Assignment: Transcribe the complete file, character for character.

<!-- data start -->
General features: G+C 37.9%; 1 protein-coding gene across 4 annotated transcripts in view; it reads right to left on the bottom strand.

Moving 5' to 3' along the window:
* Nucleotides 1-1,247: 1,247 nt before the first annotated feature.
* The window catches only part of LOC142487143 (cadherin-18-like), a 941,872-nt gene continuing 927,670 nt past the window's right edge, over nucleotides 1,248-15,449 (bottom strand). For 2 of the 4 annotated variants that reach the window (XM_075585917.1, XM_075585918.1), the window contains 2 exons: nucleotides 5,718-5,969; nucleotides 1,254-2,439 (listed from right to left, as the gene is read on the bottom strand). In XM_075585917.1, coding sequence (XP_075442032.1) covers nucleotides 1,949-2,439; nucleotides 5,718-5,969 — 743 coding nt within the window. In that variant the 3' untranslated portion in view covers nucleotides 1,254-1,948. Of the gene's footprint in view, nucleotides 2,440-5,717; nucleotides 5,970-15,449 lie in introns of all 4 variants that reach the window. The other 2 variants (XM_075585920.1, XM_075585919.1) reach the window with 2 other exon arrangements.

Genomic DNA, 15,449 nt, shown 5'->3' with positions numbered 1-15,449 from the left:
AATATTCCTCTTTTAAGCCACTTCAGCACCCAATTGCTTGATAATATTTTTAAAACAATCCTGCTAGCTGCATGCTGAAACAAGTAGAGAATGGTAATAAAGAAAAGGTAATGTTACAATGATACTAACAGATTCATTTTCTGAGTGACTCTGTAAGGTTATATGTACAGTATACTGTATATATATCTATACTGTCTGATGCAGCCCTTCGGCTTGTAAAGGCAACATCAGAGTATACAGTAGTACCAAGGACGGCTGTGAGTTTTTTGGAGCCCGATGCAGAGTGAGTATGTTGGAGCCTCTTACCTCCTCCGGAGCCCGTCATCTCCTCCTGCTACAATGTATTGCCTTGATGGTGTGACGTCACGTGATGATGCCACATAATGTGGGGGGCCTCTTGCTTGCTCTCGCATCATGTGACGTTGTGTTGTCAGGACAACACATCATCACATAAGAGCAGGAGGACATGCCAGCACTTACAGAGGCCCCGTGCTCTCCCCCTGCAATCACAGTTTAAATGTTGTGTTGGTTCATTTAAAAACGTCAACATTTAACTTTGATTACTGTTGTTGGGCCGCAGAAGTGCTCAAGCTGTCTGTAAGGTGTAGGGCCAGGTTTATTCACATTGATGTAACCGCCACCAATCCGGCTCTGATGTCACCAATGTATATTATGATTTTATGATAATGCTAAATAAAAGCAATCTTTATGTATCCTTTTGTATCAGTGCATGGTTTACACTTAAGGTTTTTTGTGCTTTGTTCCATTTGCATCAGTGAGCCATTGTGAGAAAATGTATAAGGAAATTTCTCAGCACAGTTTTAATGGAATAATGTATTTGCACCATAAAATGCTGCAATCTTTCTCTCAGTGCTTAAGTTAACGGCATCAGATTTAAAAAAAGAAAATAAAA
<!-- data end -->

General features: G+C 37.9%; 1 protein-coding gene across 4 annotated transcripts in view; it reads right to left on the bottom strand.

Moving 5' to 3' along the window:
* Nucleotides 1-1,247: 1,247 nt before the first annotated feature.
* The window catches only part of LOC142487143 (cadherin-18-like), a 941,872-nt gene continuing 927,670 nt past the window's right edge, over nucleotides 1,248-15,449 (bottom strand). For 2 of the 4 annotated variants that reach the window (XM_075585917.1, XM_075585918.1), the window contains 2 exons: nucleotides 5,718-5,969; nucleotides 1,254-2,439 (listed from right to left, as the gene is read on the bottom strand). In XM_075585917.1, coding sequence (XP_075442032.1) covers nucleotides 1,949-2,439; nucleotides 5,718-5,969 — 743 coding nt within the window. In that variant the 3' untranslated portion in view covers nucleotides 1,254-1,948. Of the gene's footprint in view, nucleotides 2,440-5,717; nucleotides 5,970-15,449 lie in introns of all 4 variants that reach the window. The other 2 variants (XM_075585920.1, XM_075585919.1) reach the window with 2 other exon arrangements.

Genomic DNA, 15,449 nt, shown 5'->3' with positions numbered 1-15,449 from the left:
AATATTCCTCTTTTAAGCCACTTCAGCACCCAATTGCTTGATAATATTTTTAAAACAATCCTGCTAGCTGCATGCTGAAACAAGTAGAGAATGGTAATAAAGAAAAGGTAATGTTACAATGATACTAACAGATTCATTTTCTGAGTGACTCTGTAAGGTTATATGTACAGTATACTGTATATATATCTATACTGTCTGATGCAGCCCTTCGGCTTGTAAAGGCAACATCAGAGTATACAGTAGTACCAAGGACGGCTGTGAGTTTTTTGGAGCCCGATGCAGAGTGAGTATGTTGGAGCCTCTTACCTCCTCCGGAGCCCGTCATCTCCTCCTGCTACAATGTATTGCCTTGATGGTGTGACGTCACGTGATGATGCCACATAATGTGGGGGGCCTCTTGCTTGCTCTCGCATCATGTGACGTTGTGTTGTCAGGACAACACATCATCACATAAGAGCAGGAGGACATGCCAGCACTTACAGAGGCCCCGTGCTCTCCCCCTGCAATCACAGTTTAAATGTTGTGTTGGTTCATTTAAAAACGTCAACATTTAACTTTGATTACTGTTGTTGGGCCGCAGAAGTGCTCAAGCTGTCTGTAAGGTGTAGGGCCAGGTTTATTCACATTGATGTAACCGCCACCAATCCGGCTCTGATGTCACCAATGTATATTATGATTTTATGATAATGCTAAATAAAAGCAATCTTTATGTATCCTTTTGTATCAGTGCATGGTTTACACTTAAGGTTTTTTGTGCTTTGTTCCATTTGCATCAGTGAGCCATTGTGAGAAAATGTATAAGGAAATTTCTCAGCACAGTTTTAATGGAATAATGTATTTGCACCATAAAATGCTGCAATCTTTCTCTCAGTGCTTAAGTTAACGGCATCAGATTTAAAAAAAGAAAATAAAA